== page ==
I think Mr. Donaghe does what he set out to do in this book; showing us that love, family and faith all work together to withstand the test of time. Tom, Joel and their entire extended family are strong and together they can get through anything as long as they stand together. That in itself is a powerful message.

_______________________________________________________________

Reviewer: Duane Simolke (Lubbock, TX)

An appealing, memorable novel

As someone who reads every book the prolific and talented Ronald L. Donaghe writes, I waited quite a long time for this particular novel. The series Common Threads in the Life began with Common Sons, a gay classic that went out of print for a while then eventually came back as a print-on-demand book. And the demand definitely existed!

Donaghe then continued his series with The Salvation Mongers, a searing look at the ex-gay movement. That second book used some of the same settings and characters. The couple from the first novel again took center stage in The Blind Season, which introduced readers to a much larger extended family.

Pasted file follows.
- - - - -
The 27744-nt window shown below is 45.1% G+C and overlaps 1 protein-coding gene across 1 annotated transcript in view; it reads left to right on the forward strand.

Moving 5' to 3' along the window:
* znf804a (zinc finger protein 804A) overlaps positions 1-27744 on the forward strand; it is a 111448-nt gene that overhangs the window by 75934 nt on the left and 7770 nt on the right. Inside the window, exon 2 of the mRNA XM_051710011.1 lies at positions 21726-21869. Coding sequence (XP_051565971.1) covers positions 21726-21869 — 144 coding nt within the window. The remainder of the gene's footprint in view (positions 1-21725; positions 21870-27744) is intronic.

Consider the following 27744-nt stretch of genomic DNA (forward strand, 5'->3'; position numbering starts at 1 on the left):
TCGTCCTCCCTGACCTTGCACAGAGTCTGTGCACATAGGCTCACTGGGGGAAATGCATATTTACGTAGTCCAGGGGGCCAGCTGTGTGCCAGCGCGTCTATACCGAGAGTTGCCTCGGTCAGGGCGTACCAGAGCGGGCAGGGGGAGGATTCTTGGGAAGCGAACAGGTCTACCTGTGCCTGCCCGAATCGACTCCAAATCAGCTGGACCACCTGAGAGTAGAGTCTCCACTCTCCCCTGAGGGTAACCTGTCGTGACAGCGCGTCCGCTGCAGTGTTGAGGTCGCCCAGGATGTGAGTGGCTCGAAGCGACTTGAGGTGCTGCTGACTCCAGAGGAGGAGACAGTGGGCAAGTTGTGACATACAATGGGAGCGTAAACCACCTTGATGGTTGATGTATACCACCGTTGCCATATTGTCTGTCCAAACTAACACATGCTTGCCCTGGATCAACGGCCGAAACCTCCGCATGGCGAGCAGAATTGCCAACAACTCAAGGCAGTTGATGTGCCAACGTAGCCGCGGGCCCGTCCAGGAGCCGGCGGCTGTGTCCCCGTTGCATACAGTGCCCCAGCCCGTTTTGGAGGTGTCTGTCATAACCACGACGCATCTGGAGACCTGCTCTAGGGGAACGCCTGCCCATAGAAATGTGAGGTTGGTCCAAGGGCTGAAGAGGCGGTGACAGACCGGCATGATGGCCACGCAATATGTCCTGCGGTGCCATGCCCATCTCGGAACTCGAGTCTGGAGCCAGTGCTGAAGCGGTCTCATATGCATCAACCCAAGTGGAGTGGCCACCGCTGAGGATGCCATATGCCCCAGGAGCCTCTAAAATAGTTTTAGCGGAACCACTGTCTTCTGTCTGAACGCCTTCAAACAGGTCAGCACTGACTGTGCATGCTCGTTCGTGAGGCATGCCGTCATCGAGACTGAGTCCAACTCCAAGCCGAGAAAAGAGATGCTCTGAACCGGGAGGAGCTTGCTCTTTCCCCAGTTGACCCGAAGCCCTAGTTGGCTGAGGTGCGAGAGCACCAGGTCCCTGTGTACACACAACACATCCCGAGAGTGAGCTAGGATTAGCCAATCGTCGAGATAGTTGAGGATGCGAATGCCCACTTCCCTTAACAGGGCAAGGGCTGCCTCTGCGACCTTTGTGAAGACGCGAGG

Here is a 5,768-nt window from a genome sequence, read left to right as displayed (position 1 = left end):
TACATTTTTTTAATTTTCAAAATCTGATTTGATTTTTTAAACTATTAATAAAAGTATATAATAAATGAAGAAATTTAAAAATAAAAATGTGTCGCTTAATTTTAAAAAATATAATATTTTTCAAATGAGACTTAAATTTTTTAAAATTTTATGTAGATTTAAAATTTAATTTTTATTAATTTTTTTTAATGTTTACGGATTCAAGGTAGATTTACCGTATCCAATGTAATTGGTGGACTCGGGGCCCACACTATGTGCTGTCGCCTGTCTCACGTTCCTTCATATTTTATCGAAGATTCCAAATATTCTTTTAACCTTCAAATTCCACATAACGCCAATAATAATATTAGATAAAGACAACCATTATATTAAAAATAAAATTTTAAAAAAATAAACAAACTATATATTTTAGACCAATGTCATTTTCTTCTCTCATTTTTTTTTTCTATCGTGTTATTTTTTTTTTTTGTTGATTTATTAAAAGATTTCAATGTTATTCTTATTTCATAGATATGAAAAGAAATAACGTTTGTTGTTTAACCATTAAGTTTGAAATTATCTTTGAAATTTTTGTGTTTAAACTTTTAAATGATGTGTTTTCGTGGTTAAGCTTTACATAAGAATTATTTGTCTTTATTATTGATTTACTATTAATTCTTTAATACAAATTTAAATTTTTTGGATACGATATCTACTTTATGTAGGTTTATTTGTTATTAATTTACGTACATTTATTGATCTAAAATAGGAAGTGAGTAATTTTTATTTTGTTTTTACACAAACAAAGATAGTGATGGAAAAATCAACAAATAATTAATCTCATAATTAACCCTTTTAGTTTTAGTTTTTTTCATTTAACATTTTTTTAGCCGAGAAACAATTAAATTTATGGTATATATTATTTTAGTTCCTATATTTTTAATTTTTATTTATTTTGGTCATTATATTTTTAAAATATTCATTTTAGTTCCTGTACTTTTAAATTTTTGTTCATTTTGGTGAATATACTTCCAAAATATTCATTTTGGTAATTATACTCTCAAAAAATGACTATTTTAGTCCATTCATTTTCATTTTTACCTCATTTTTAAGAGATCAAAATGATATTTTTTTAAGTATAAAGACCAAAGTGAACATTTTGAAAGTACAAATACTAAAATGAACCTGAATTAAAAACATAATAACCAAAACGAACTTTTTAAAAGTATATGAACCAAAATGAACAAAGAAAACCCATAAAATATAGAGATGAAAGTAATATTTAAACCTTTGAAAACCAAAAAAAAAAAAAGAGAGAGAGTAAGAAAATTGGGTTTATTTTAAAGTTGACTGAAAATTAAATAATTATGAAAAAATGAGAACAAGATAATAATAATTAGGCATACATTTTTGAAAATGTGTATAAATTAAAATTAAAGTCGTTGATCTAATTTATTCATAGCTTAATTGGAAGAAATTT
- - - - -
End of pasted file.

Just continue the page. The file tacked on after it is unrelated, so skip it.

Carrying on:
Donaghe kept saying he was writing a book called The Gathering, which would bring together the Common Threads characters. Fortunately, he changed his mind about The Gathering concluding the series. At least one more novel remains. Of course, he writes other series as well, but this review strictly focuses on Common Threads.

Tom and Joel, the two young men who come out and fall in love as the title characters of Common Sons, are now in their fifties. The daughter they fathered during The Blind Season is now a grown, fascinating woman, and the mother of that daughter has also forged her own identity as an independent woman who has overcome a troubled past. In The Salvation Mongers, Kelly works to expose the ex-gay group that had caused suffering in his life. In The Gathering, he falls back into Tom and Joel's life, along with an old enemy.